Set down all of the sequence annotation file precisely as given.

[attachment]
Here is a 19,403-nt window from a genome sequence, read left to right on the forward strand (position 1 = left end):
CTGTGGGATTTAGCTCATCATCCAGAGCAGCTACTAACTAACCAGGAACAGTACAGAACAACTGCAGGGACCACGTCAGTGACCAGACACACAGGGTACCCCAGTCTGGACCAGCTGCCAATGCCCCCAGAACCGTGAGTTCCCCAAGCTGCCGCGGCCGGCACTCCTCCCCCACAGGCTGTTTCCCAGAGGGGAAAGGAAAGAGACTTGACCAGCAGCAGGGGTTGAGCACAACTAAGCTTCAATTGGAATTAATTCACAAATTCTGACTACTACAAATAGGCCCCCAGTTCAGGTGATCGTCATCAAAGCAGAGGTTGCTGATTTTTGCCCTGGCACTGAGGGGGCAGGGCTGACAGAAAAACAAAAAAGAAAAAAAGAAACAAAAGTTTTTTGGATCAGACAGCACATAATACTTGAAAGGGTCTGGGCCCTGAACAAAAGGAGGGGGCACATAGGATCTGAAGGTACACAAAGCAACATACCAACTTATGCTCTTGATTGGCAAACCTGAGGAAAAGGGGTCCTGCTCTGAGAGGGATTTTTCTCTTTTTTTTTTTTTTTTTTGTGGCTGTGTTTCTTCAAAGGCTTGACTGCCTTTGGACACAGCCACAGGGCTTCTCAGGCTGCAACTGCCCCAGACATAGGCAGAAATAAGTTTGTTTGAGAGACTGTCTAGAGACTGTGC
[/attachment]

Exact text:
Here is a 19,403-nt window from a genome sequence, read left to right on the forward strand (position 1 = left end):
CTGTGGGATTTAGCTCATCATCCAGAGCAGCTACTAACTAACCAGGAACAGTACAGAACAACTGCAGGGACCACGTCAGTGACCAGACACACAGGGTACCCCAGTCTGGACCAGCTGCCAATGCCCCCAGAACCGTGAGTTCCCCAAGCTGCCGCGGCCGGCACTCCTCCCCCACAGGCTGTTTCCCAGAGGGGAAAGGAAAGAGACTTGACCAGCAGCAGGGGTTGAGCACAACTAAGCTTCAATTGGAATTAATTCACAAATTCTGACTACTACAAATAGGCCCCCAGTTCAGGTGATCGTCATCAAAGCAGAGGTTGCTGATTTTTGCCCTGGCACTGAGGGGGCAGGGCTGACAGAAAAACAAAAAAGAAAAAAAGAAACAAAAGTTTTTTGGATCAGACAGCACATAATACTTGAAAGGGTCTGGGCCCTGAACAAAAGGAGGGGGCACATAGGATCTGAAGGTACACAAAGCAACATACCAACTTATGCTCTTGATTGGCAAACCTGAGGAAAAGGGGTCCTGCTCTGAGAGGGATTTTTCTCTTTTTTTTTTTTTTTTTTGTGGCTGTGTTTCTTCAAAGGCTTGACTGCCTTTGGACACAGCCACAGGGCTTCTCAGGCTGCAACTGCCCCAGACATAGGCAGAAATAAGTTTGTTTGAGAGACTGTCTAGAGACTGTGC